Tuesday, July 12, 2011
Do you know what a paradigm shift is....Really?
The following is an excerpt from The 7 Habits of Highly Effective People by Stephen R. Covey.
“I remember a mini-paradigm shift I experienced on Sunday morning on a subway in New York. People were sitting quietly – some reading newspapers, some lost in thought, some resting with their eyes closed. It was a calm and peaceful scene.
Then suddenly a man and his children entered the subway car. The children were so loud and rambunctious that instantly the whole climate changed.
The man sat down next to me and closed his eyes, apparently oblivious to the situation. The children were yelling back and forth, throwing things, even grabbing people’s papers. It was very disturbing.
And yet, the man sitting next to me did nothing.
It was difficult not to feel irritated. I could not believe that he could be so insensitive a to let his children run wild like that and do nothing about it, taking no responsibility at all. It was easy to see everyone else on the subway felt irritated.
So finally, with what I felt was unusual patience and restraint, I turned to him and said, “Sir, your children are really disturbing a lot of people. I wonder if you couldn’t control them a little more”
The man lifted his gaze as if to come to consciousness of the situation tor the first time and said softly,” Oh, you’re right. I guess I should do something about that. We just came back from the hospital where their mother died an hour ago. I don’t know what to think, and I guess they don’t how to handle it either.”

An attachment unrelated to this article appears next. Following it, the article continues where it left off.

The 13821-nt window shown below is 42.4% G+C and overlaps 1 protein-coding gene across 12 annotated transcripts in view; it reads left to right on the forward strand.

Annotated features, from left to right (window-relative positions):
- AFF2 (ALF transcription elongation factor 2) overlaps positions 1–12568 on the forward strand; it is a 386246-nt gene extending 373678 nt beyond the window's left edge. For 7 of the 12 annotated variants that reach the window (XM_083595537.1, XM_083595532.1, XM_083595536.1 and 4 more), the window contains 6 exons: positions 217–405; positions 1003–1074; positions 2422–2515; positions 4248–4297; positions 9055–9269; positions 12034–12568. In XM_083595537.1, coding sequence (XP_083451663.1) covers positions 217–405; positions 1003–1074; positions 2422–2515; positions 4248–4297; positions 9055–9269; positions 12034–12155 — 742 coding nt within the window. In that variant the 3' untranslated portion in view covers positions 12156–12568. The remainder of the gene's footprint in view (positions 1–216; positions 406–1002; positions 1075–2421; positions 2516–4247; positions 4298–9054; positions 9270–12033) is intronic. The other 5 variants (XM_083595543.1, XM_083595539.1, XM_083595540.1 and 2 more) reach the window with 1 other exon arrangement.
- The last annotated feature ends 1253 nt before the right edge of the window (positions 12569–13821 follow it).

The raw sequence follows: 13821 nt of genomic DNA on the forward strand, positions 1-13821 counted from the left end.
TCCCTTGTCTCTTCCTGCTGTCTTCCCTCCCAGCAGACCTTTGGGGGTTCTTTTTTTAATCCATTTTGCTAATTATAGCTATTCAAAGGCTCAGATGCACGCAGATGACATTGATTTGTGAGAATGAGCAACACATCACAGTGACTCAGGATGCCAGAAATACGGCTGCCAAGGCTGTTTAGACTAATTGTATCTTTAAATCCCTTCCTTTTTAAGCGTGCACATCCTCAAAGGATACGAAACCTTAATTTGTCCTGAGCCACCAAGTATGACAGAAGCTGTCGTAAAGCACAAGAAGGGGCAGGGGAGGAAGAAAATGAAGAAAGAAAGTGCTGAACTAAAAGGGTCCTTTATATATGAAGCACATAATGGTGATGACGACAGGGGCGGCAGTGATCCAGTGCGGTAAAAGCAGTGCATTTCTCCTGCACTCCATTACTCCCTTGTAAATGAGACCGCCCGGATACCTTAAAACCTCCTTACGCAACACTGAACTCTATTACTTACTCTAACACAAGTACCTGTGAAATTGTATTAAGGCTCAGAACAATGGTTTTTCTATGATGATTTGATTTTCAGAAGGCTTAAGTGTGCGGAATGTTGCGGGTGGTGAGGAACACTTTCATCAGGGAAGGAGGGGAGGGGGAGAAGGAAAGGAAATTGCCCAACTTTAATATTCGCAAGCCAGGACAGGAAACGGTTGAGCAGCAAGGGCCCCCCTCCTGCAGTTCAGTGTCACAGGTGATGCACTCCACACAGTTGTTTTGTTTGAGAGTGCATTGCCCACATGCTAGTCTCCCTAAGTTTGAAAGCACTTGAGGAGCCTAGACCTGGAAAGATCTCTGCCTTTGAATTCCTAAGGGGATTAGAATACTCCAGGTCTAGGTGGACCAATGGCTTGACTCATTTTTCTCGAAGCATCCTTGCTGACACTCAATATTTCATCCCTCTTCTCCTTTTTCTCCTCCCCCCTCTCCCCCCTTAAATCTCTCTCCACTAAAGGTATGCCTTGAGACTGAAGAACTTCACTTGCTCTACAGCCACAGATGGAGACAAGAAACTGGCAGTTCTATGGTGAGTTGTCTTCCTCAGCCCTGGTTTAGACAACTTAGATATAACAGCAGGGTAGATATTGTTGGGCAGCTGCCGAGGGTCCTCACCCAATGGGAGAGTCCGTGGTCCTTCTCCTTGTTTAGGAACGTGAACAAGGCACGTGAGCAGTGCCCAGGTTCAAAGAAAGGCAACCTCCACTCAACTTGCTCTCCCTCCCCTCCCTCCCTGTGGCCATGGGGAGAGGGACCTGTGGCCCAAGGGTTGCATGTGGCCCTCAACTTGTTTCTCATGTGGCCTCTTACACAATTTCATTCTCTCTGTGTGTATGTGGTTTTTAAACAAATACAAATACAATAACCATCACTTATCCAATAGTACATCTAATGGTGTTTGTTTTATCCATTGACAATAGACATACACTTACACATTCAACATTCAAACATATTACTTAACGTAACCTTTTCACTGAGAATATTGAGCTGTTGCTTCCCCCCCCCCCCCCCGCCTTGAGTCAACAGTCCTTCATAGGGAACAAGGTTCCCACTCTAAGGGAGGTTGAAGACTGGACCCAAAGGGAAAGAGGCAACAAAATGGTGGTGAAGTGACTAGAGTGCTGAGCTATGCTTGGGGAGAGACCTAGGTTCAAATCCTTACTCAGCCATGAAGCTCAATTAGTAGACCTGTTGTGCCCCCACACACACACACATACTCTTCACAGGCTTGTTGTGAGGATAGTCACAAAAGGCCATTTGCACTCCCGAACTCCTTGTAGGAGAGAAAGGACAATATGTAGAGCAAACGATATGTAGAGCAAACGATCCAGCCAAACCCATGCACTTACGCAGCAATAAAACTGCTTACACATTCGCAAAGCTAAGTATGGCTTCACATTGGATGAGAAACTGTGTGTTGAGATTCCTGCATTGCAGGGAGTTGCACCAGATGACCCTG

WOW. Very powerful!
Only problem is that is not scientific. Why scientific? Well “a paradigm shift (or revolutionary science) is, according to Thomas Kuhn in his influential book The Structure of Scientific Revolutions (1962), a change in the basic assumptions, or paradigms, within the ruling theory of science.” (see Wikipedia for explanation).
I actually have no issue with Covey calling his example a paradigm shift. Personally I think it is more powerful than say simply “a different perspective”. However it does illustrate how easy a specific terminology can be turned into buzzwords. In the same Wikipedia article the following appears, “In his book, Mind The Gaffe, author Larry Trask advises readers to refrain from using it, and to use caution when reading anything that contains the phrase. It is referred to in several articles and books as abused and overused to the point of becoming meaningless.”
Like many of you I often read documents, papers, articles and books that are filled with vomitous amounts of jargon and buzz words. Whilst I do not have a fact base on the correlation of jargon related strategic papers and the successful execution of the given strategies it would be nice to, just one day, read a document written in basic coherent English. Now that would be a paradigm shift J